Bay State impresses at Paris climate conference
Youth delegate reflects on state's leadership role
AFTER TWO DECADES, world leaders reached the first-ever truly global climate agreement at the United Nations climate change conference in Paris. President Obama and his fellow heads of state spoke powerfully about the need to unite to tackle climate change. Signed by 196 countries, the pact, which is scheduled to go into effect in 2020 sets concrete goals for capping greenhouse gas emissions to maintain a stable climate and keep global temperature increases below 1.5 degrees Celsius (2.7 degrees Fahrenheit).
I’ve participated in these negotiations for five years as a youth delegate representing SustainUS, a national nonprofit organization that advocates for youth climate justice and sustainability. Our group came to the French capital to advocate for a climate deal that includes an aggressive climate target of zero fossil fuel emissions by 2050 and protection of human rights, such as giving indigenous peoples a say in the environmental decisions that affect their ways of life.
As one of nearly 100,000 Massachusetts clean energy professionals, I also see the need to make more strides here at home. At Next Step Living, a Boston-based home energy-efficiency company, I connect residents to home-energy efficiency services, including assessment programs that allow homeowners to access to rebates and incentives for home energy improvements.
In Massachusetts, the social and economic impacts of climate change are already being observed on our winter sports industry, fall foliage season, and fisheries. Climate change is a key reason that the regional cod catch has decreased 90 percent in the past few decades, and that shrimping season has been cancelled in the Gulf of Maine since 2013. In a business-as-usual fossil fuel consumption scenario, much of Boston and many towns along the coast could be underwater before 2100.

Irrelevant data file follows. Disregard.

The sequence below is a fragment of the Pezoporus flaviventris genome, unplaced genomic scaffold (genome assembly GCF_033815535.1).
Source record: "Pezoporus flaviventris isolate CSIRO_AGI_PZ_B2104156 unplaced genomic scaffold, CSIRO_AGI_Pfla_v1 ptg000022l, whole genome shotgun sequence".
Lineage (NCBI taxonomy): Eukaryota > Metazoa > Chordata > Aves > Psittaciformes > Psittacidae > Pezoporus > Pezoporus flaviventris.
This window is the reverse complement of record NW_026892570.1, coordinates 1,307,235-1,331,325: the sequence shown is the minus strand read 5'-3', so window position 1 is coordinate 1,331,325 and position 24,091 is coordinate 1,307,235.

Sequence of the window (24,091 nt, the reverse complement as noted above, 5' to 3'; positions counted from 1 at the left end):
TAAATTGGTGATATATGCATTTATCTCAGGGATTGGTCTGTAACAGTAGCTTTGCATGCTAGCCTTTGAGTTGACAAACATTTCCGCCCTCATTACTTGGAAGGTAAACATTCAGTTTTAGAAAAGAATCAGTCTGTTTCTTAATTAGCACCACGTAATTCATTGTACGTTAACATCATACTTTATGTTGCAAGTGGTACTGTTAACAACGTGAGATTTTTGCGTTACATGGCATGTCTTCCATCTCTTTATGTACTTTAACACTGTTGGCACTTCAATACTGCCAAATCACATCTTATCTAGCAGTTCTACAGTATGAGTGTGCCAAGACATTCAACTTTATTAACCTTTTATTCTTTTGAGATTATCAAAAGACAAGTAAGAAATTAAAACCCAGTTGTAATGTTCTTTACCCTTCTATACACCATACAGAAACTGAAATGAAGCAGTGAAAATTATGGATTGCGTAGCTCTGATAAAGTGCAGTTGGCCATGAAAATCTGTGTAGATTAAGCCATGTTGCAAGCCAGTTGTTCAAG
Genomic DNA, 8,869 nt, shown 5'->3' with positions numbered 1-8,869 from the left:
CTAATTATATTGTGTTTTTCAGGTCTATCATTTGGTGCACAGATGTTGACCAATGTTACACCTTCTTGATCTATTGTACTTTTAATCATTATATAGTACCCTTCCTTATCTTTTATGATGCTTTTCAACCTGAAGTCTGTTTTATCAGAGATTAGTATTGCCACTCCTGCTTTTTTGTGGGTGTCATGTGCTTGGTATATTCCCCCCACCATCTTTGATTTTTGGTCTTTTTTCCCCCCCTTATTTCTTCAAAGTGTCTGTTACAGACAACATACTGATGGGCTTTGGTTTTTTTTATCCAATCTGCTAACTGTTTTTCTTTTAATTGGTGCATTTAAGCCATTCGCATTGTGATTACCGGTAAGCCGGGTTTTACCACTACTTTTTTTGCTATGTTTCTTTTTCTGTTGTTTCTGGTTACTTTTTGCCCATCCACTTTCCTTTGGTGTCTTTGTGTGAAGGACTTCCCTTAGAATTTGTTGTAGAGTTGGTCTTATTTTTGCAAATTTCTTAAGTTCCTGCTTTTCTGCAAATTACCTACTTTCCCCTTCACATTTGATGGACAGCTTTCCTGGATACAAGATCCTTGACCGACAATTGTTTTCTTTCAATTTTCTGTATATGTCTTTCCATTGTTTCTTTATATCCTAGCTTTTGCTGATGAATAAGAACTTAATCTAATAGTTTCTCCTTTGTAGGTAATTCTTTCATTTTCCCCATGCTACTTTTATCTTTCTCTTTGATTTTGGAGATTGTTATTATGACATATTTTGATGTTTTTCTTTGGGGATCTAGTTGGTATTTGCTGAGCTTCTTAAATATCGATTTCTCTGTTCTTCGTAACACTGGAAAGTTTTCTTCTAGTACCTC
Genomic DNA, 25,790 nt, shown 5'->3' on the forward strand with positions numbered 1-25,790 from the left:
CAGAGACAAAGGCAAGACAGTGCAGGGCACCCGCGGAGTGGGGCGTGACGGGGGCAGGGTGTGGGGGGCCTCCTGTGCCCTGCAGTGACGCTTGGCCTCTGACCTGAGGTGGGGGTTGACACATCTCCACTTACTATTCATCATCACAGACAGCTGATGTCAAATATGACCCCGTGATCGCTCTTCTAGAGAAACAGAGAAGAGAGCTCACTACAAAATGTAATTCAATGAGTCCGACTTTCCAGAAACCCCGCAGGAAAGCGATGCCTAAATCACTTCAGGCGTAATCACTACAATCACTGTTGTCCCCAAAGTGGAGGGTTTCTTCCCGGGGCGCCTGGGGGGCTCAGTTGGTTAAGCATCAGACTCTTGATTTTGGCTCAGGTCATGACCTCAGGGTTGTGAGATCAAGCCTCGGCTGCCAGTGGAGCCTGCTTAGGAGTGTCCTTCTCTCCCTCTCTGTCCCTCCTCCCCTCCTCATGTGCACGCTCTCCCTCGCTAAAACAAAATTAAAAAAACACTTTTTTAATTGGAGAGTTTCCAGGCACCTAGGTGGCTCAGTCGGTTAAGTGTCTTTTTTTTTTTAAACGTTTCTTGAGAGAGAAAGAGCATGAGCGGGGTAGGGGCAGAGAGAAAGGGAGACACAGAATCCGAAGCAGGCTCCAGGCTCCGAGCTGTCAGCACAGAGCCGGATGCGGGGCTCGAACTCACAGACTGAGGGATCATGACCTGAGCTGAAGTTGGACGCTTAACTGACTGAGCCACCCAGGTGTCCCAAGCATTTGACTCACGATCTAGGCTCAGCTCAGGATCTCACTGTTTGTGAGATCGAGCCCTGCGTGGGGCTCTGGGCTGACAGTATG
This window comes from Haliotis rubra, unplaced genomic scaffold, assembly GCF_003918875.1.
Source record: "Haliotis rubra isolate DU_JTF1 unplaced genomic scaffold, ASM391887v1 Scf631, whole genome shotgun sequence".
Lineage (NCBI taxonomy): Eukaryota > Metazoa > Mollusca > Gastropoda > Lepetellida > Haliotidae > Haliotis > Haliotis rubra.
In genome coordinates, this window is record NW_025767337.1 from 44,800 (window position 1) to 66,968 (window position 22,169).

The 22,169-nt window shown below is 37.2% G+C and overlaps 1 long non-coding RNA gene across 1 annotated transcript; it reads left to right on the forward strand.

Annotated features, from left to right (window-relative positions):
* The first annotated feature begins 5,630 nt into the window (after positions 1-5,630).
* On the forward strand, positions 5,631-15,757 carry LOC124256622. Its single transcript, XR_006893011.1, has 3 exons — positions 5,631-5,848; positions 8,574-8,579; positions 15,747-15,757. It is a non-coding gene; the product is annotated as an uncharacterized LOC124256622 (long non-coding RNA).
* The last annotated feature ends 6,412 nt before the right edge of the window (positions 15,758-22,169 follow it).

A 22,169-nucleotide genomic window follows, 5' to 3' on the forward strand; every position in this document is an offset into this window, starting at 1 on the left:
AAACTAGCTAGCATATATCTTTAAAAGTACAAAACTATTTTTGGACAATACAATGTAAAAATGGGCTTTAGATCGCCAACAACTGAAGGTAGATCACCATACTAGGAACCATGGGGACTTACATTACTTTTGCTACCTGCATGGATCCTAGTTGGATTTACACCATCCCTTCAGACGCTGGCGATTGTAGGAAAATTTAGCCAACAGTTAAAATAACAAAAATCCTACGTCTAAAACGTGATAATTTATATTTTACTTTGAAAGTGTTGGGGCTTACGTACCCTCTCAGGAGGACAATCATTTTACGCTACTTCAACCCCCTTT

The Paris deal sends a clear signal that the world is moving away from fossil fuels and toward renewable energy sources like solar and wind power. Local leaders must work on political roadblocks that stall progress at home and help the UN set more ambitious targets. But the pact does not include many of the mechanisms needed to ensure that agreed upon targets are met, like a fully-developed finance plan.
The new goals, which will be reviewed every five years, provide baselines that give the signatories opportunities to devise more ambitious climate policies. But adopting more rigorous plans would mean that countries are heeding scientists’ urgent warnings about what must be done to stabilize the Earth’s atmosphere.
The Bay State has already embraced ambitious climate and energy policies—including a statewide target to produce 25 percent of our energy from renewable sources like solar power by 2020. The green jobs sector (which includes environmental and clean energy jobs) grew nearly 12 percent in 2014, the largest single year growth since 2010 when the state first began collecting data. Jobs in this sector account for 3.3 percent of the state workforce.
For a fifth straight year, the American Council for an Energy-Efficient Economy named Massachusetts the most energy efficient state in the country. The Bay State earned that distinction thanks to progressive programs like Mass Save, which provides residents with free assessments and incentives for home energy improvement, ranging from insulation to replacing incandescent light bulbs with new LEDs. The program has saved the state tens of millions in megawatt hours of electricity, and provided more than $500 million in direct benefits to residents.
Yet we can do better. Next year, Massachusetts will continue to debate potentially groundbreaking solar net-metering policies, a moratorium on dangerous fracked gas pipelines through cities and towns, and whether we become the first state in the country to divest state pension funds from fossil fuels stocks.The Paris negotiations are an important historical moment. The UN youth delegates poured an enormous amount of energy into the fight for an ambitious climate deal because we believe that our future is non-negotiable. A strong international climate treaty helps countries work cooperatively, but it’s not enough to limit temperatures from rising above life-threatening levels.
Real leadership will come from local actors who must help shift the politics, so that these baseline targets can be improved. By following the Bay State’s example of international climate leadership, those who act fast will reap greater economic and social benefits for themselves and for our planet.